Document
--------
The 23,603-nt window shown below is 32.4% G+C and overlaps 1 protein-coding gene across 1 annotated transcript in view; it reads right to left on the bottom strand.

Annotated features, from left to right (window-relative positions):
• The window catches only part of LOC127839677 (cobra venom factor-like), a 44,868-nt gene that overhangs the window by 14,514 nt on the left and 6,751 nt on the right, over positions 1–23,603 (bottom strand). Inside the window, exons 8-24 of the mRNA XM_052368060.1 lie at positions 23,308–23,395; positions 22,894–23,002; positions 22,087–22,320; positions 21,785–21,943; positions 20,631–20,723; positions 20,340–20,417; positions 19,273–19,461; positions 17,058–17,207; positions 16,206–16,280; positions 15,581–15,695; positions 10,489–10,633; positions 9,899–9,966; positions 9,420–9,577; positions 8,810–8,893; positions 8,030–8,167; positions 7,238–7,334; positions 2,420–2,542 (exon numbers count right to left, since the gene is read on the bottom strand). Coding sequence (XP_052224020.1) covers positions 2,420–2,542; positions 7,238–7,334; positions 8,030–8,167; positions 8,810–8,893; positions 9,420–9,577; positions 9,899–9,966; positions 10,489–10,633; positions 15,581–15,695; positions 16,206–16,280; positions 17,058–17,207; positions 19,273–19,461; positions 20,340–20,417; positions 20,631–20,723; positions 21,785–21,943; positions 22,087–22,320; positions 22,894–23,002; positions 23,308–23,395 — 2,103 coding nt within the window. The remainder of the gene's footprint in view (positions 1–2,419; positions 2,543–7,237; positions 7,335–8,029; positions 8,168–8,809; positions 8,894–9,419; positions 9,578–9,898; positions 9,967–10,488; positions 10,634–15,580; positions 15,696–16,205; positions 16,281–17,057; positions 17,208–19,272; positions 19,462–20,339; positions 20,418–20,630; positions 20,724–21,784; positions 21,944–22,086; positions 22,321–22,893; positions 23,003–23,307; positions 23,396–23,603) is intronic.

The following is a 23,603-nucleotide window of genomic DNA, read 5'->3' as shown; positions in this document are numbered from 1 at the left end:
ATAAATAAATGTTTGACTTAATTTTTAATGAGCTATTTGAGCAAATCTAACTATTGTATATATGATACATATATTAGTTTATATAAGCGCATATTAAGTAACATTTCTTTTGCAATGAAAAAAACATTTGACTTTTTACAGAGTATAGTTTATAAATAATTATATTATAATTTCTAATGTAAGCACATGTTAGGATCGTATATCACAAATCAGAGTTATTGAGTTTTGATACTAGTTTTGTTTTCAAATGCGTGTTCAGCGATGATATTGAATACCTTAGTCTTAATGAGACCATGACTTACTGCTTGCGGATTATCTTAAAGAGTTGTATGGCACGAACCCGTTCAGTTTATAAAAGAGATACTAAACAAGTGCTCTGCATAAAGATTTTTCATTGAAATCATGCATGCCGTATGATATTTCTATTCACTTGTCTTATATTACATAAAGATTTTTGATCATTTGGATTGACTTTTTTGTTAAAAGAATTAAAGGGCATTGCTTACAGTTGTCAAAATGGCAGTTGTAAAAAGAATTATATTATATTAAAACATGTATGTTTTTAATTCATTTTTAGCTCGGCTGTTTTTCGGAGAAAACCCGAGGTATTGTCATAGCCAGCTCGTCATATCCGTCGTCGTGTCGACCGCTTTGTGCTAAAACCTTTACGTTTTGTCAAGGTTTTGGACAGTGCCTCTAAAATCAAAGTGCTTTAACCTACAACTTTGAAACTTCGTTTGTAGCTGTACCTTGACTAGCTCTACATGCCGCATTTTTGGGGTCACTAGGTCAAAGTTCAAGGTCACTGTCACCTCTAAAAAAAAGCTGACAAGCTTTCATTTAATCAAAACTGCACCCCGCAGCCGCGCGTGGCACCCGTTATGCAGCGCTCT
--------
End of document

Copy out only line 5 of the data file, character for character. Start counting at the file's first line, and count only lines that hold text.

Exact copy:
ATAAATAAATGTTTGACTTAATTTTTAATGAGCTATTTGAGCAAATCTAACTATTGTATATATGATACATATATTAGTTTATATAAGCGCATATTAAGTAACATTTCTTTTGCAATGAAAAAAACATTTGACTTTTTACAGAGTATAGTTTATAAATAATTATATTATAATTTCTAATGTAAGCACATGTTAGGATCGTATATCACAAATCAGAGTTATTGAGTTTTGATACTAGTTTTGTTTTCAAATGCGTGTTCAGCGATGATATTGAATACCTTAGTCTTAATGAGACCATGACTTACTGCTTGCGGATTATCTTAAAGAGTTGTATGGCACGAACCCGTTCAGTTTATAAAAGAGATACTAAACAAGTGCTCTGCATAAAGATTTTTCATTGAAATCATGCATGCCGTATGATATTTCTATTCACTTGTCTTATATTACATAAAGATTTTTGATCATTTGGATTGACTTTTTTGTTAAAAGAATTAAAGGGCATTGCTTACAGTTGTCAAAATGGCAGTTGTAAAAAGAATTATATTATATTAAAACATGTATGTTTTTAATTCATTTTTAGCTCGGCTGTTTTTCGGAGAAAACCCGAGGTATTGTCATAGCCAGCTCGTCATATCCGTCGTCGTGTCGACCGCTTTGTGCTAAAACCTTTACGTTTTGTCAAGGTTTTGGACAGTGCCTCTAAAATCAAAGTGCTTTAACCTACAACTTTGAAACTTCGTTTGTAGCTGTACCTTGACTAGCTCTACATGCCGCATTTTTGGGGTCACTAGGTCAAAGTTCAAGGTCACTGTCACCTCTAAAAAAAAGCTGACAAGCTTTCATTTAATCAAAACTGCACCCCGCAGCCGCGCGTGGCACCCGTTATGCAGCGCTCT